When illustrating the story of Adam and Eve, one must confront that Obvious Question: just what kind of fruit did Eve eat?
No, no. Forgive me. I jest.
What I meant to say was, “Adam and Eve were naked. How does one handle that gracefully in a children’s book?”
Or, in other words, what did it look like to be naked and unashamed? (Before the Fall, I mean. We’re confronted fairly regularly with what folks think that looks like now, and I must say, that is no subject for a children’s book.)
The fact is, one can only use so many strategically placed leaves and limbs before the images begin to feel contrived, and yet one cannot have Adam and Eve simply stride around in their birthday suits. Right?
I picked up a copy of Warwick Hutton’s book at our local library, thumbed through it briefly and took it home. It wasn’t until I sat down to read it to my four-year-old that I realized that Hutton disagreed on that point: in his telling, Adam and Eve can and do stride around in the buff. And I think he made the right call.
As I reread Adam and Eve, I began to realize that while his depictions of Adam and Eve are, well, anatomically correct, there is a certain delicacy to his style that ensures that there is nothing vulgar about them. Instead, his images display an honesty that I didn’t realize had been missing from the other versions I’d read of Creation and the Fall. All those branches and oddly positioned animals may have been obscuring an important aspect of the story.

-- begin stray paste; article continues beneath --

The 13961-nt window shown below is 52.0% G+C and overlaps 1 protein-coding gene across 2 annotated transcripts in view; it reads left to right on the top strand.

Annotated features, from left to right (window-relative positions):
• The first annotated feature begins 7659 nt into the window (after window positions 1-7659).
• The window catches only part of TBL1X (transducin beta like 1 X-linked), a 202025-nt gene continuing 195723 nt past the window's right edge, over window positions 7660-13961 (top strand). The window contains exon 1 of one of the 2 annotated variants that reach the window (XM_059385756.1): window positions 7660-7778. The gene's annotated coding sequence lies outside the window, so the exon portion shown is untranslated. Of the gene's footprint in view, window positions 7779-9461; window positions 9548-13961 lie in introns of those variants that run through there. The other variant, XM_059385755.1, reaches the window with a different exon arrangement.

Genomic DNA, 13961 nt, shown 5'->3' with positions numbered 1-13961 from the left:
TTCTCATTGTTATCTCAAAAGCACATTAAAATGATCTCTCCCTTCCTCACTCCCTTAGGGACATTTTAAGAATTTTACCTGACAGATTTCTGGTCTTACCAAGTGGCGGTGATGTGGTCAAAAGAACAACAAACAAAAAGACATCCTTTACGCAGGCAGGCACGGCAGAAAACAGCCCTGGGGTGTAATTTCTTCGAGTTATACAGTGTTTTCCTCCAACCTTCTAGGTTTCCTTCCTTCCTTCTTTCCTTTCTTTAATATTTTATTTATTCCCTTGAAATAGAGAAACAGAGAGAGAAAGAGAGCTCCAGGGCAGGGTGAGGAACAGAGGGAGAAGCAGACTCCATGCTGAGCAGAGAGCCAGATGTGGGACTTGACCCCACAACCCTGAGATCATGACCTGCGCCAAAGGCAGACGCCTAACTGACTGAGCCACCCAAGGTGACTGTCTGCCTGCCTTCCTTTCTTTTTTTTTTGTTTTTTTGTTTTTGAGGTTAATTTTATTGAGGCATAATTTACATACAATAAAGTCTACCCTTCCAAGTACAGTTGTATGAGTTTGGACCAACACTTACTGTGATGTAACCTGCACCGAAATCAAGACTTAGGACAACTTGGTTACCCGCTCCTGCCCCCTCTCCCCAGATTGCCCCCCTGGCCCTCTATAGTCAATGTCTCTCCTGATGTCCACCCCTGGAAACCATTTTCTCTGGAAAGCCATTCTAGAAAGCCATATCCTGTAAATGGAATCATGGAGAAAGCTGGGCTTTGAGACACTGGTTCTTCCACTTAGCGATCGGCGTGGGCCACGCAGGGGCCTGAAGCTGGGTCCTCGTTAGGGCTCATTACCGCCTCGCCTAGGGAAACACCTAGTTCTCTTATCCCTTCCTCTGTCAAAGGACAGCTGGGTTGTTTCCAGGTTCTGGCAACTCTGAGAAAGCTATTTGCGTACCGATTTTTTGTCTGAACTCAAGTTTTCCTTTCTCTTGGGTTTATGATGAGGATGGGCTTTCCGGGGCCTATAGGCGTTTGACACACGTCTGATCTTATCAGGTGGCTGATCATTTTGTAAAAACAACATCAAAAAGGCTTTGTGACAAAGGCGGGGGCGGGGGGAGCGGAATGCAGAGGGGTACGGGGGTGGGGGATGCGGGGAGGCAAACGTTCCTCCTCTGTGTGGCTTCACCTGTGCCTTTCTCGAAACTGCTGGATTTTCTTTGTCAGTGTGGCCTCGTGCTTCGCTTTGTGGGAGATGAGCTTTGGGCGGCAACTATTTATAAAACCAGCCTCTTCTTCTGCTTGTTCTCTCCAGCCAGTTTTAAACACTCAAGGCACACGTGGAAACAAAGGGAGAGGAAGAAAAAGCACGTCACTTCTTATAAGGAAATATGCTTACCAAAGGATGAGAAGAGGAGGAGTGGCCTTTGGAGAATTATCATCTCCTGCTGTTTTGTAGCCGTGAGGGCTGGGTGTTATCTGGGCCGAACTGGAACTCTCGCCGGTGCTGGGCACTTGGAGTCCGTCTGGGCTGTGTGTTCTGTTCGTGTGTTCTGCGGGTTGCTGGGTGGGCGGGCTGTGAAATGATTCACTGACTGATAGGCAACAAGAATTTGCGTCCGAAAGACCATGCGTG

Adam and Eve were naked, yes, but they were also unashamed. Hutton’s depictions communicate that in such a way that I can’t help but realize that, if anyone is uncomfortable with this, it is me—not Adam and Eve (at least, not at first), and certainly not my daughter, who loved that book from the minute we sat down to it.
Now, full nudity is not all that Adam and Eve has to offer. Warwick’s images of Creation are striking—some of the best I’ve come across—and his imagined Garden of Eden is a place that I would very much like to explore. Through clean lines and watercolors, the way he places light in each picture is not only striking, but expressive. (Watch Adam and Eve move from the central places of light to the outskirts, in the shadows, and you’ll see what I mean.)
There is one more point that I must put out there: Hutton depicts God as more than a mere beam of light or misty cloud. He does it with that same delicacy, as no more than a cleanly outlined figure, but some folks may not appreciate that. I, for one, found it delightful to see Adam and God walking through the garden as companions, and devastating to see Adam and Eve standing, chastened, before him after the Fall.
So, would I recommend this book to every family? No. You know your children; you know where your line of comfort is drawn. But I would encourage you to give it a chance. Read it a few times, and see if you, like me, find yourself struck down with a longing for all that we lost in the Fall.
Adam and Eve
Warwick Hutton (1987)